Awareness and prevention
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Matthew Rockloff, Nerilee Hing, Phillip Donaldson, En Li, Matthew Browne and Erika Langham
This research examined how jackpots, large EGM prizes that pay out infrequently, influence the behaviour of EGM gamblers. The study also examined the effect of jackpot expiry on EGM gambling behaviour. Jackpot expiry refers to where a jackpot is no longer available after a fixed period of time or number of spins. This research was undertaken through Central Queensland University and funded by Gambling Research Australia.
The prize amount grows incrementally with every new bet placed
The prize is fixed, and does not increase with each bet
The prize will be payed out after a fixed interval, that is not known to the player
The prize is paid out randomly
The prize amount is hidden from players
The exact combination of symbols that will trigger the jackpot is unknown to the player
The prize can be won on one of several machines, allowing for higher prizes. This type of jackpot may operate within a venue (local area) or over several venues (wide area).
This study involved experiments using a simulated gaming machine and observations of EGM gamblers in venues.
Participants played a simulated gaming machine on a laptop computer, which was programmed to provide a fixed sequence of wins and losses for twenty spins. After this point, all spins would result in a loss.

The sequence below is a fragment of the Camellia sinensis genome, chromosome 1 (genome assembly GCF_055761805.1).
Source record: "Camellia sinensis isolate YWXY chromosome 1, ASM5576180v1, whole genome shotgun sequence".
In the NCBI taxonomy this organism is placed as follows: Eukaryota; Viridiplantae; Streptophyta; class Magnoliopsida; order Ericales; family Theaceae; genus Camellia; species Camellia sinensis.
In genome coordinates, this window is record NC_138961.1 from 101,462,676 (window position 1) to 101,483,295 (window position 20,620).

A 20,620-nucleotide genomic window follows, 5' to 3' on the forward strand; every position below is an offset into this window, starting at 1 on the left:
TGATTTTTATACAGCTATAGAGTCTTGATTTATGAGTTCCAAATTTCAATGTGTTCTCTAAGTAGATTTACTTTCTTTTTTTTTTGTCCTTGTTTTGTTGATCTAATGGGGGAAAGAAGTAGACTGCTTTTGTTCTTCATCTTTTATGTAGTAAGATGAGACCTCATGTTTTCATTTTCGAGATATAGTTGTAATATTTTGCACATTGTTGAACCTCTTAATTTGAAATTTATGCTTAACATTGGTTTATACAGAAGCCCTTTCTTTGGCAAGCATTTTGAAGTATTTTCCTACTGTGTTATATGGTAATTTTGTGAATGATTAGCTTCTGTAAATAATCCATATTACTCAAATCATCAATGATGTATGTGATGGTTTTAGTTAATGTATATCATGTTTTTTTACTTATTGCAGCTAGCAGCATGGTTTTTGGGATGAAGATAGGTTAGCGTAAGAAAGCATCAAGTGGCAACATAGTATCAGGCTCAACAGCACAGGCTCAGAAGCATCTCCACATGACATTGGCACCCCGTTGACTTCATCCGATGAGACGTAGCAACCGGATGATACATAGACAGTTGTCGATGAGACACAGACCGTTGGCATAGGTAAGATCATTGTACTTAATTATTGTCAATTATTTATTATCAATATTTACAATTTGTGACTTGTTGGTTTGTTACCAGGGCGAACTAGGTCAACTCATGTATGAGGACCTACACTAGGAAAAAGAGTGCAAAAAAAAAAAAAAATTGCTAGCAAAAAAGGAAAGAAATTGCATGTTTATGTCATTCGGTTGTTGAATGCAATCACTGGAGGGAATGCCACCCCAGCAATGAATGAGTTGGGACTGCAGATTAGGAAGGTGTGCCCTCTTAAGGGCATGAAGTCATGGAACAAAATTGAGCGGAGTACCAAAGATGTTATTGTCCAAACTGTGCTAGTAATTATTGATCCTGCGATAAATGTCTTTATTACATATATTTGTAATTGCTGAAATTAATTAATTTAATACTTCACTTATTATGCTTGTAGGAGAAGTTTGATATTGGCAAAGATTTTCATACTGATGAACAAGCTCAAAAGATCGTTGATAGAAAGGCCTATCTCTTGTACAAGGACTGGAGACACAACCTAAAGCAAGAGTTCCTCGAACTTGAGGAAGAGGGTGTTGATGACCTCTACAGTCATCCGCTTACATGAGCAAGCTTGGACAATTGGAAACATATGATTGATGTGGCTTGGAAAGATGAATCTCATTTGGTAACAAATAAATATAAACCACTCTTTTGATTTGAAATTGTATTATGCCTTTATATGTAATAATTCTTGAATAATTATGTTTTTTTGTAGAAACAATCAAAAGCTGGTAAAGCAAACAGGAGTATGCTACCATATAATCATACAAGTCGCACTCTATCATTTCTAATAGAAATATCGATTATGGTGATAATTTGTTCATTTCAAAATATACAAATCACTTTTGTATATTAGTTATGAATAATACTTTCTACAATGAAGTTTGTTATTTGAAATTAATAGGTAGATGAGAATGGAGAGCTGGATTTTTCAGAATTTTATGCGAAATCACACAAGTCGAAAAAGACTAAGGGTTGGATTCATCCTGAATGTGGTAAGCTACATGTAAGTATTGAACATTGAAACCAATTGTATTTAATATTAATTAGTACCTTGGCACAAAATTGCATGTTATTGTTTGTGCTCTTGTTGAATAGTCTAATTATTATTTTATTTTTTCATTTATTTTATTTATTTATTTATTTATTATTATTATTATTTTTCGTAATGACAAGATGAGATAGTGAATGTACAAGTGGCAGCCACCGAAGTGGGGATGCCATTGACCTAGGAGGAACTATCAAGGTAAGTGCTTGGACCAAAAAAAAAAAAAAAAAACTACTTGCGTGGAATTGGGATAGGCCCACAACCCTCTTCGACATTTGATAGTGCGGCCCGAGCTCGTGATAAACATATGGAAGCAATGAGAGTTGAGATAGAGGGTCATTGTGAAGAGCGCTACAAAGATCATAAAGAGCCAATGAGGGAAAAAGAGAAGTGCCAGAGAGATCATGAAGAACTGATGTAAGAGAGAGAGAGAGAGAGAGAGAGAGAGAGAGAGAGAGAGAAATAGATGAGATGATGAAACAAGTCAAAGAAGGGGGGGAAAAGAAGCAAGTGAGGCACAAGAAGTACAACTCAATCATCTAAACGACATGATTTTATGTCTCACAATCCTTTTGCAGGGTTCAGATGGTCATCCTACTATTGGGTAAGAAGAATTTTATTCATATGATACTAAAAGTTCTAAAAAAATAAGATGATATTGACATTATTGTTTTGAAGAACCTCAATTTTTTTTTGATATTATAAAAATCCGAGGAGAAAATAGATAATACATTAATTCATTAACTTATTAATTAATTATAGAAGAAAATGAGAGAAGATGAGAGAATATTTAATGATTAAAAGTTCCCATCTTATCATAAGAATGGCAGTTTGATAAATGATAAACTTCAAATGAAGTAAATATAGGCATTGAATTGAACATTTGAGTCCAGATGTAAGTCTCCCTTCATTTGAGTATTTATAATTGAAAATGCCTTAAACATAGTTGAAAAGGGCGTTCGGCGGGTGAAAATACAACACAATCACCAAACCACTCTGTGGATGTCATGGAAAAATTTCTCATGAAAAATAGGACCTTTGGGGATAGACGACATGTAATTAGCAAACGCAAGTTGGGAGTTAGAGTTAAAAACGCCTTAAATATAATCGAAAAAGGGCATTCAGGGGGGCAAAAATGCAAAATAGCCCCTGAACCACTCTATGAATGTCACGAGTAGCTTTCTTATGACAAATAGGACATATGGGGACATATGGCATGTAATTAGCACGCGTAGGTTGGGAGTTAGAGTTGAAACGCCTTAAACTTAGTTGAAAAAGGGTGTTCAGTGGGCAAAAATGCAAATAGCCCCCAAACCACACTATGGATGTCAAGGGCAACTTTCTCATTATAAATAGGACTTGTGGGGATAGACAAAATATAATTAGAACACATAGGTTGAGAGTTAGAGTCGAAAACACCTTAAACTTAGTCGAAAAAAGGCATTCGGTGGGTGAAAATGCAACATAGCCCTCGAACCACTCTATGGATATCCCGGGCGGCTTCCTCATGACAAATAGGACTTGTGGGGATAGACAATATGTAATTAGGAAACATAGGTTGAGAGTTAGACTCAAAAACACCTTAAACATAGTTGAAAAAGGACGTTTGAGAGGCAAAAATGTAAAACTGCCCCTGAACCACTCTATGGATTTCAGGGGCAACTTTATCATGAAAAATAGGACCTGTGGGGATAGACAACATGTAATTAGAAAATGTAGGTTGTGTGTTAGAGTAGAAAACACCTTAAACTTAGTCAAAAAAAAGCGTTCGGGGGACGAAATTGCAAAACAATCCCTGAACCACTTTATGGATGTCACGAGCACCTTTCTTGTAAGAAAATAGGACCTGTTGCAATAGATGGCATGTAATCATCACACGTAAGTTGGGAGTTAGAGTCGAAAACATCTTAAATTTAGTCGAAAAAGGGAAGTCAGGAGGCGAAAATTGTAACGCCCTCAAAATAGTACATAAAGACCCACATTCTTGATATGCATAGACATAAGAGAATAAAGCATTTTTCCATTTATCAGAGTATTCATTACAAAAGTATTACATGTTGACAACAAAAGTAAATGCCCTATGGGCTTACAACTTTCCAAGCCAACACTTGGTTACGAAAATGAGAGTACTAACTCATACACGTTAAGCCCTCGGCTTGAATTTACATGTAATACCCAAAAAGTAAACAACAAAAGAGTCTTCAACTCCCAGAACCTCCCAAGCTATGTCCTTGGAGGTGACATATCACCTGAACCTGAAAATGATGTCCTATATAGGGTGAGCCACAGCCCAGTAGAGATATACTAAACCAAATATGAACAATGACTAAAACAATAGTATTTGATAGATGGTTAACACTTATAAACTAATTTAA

Participants gambled with real money – the compensation given to them for participating in the study.
The simulation part of the study involved four experiments:
Each of the experiments was designed to allow comparisons between the types of jackpots studied. The researchers measured average bet size, speed of betting, total spins played and final payouts.
The researchers also asked about the player's overall enjoyment of the session. In some experiments, the researchers also measured physiological arousal as a result of the gambling.
The researchers followed 234 participants as they gambled in three Queensland gaming venues. The researchers observed machine characteristics, including jackpots available on the machine, and play characteristics. Half of the participants were primed to think about winning a jackpot before the observations.
The experimental component of this research found that:
The observational component of this project found that:
How this research might be useful?
Matthew Rockloff, Nerilee Hing, Phillip Donaldson, En Li, Matthew Browne, Erika Langham (2014) The impact of electronic gaming machine jackpots on gambling behaviour. Gambling Research Australia. January 2014.
This summary is included in the March edition of the GIRO research updates.
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